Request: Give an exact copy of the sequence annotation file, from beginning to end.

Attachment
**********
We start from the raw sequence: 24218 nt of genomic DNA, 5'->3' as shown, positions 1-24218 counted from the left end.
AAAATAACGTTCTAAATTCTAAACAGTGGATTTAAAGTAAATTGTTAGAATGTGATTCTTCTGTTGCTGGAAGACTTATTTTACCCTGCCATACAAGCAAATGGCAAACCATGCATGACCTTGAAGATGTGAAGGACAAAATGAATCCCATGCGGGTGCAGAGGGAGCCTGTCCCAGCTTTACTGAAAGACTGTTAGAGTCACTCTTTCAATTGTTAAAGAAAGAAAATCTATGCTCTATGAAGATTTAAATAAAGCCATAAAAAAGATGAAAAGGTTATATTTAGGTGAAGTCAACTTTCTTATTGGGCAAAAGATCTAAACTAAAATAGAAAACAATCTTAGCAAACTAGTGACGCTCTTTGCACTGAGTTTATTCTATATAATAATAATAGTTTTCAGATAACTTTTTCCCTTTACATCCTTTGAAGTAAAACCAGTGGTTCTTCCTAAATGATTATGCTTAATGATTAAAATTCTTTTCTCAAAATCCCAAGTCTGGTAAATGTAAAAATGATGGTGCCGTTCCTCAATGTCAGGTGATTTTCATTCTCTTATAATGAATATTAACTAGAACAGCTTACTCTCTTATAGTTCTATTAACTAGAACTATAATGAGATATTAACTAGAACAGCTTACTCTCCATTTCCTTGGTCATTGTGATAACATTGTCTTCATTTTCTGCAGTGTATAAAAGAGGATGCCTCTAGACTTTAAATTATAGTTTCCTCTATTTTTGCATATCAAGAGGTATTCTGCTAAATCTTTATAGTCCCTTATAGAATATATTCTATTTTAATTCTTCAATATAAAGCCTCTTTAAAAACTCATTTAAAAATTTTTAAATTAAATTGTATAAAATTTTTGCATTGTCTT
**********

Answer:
We start from the raw sequence: 24218 nt of genomic DNA, 5'->3' as shown, positions 1-24218 counted from the left end.
AAAATAACGTTCTAAATTCTAAACAGTGGATTTAAAGTAAATTGTTAGAATGTGATTCTTCTGTTGCTGGAAGACTTATTTTACCCTGCCATACAAGCAAATGGCAAACCATGCATGACCTTGAAGATGTGAAGGACAAAATGAATCCCATGCGGGTGCAGAGGGAGCCTGTCCCAGCTTTACTGAAAGACTGTTAGAGTCACTCTTTCAATTGTTAAAGAAAGAAAATCTATGCTCTATGAAGATTTAAATAAAGCCATAAAAAAGATGAAAAGGTTATATTTAGGTGAAGTCAACTTTCTTATTGGGCAAAAGATCTAAACTAAAATAGAAAACAATCTTAGCAAACTAGTGACGCTCTTTGCACTGAGTTTATTCTATATAATAATAATAGTTTTCAGATAACTTTTTCCCTTTACATCCTTTGAAGTAAAACCAGTGGTTCTTCCTAAATGATTATGCTTAATGATTAAAATTCTTTTCTCAAAATCCCAAGTCTGGTAAATGTAAAAATGATGGTGCCGTTCCTCAATGTCAGGTGATTTTCATTCTCTTATAATGAATATTAACTAGAACAGCTTACTCTCTTATAGTTCTATTAACTAGAACTATAATGAGATATTAACTAGAACAGCTTACTCTCCATTTCCTTGGTCATTGTGATAACATTGTCTTCATTTTCTGCAGTGTATAAAAGAGGATGCCTCTAGACTTTAAATTATAGTTTCCTCTATTTTTGCATATCAAGAGGTATTCTGCTAAATCTTTATAGTCCCTTATAGAATATATTCTATTTTAATTCTTCAATATAAAGCCTCTTTAAAAACTCATTTAAAAATTTTTAAATTAAATTGTATAAAATTTTTGCATTGTCTT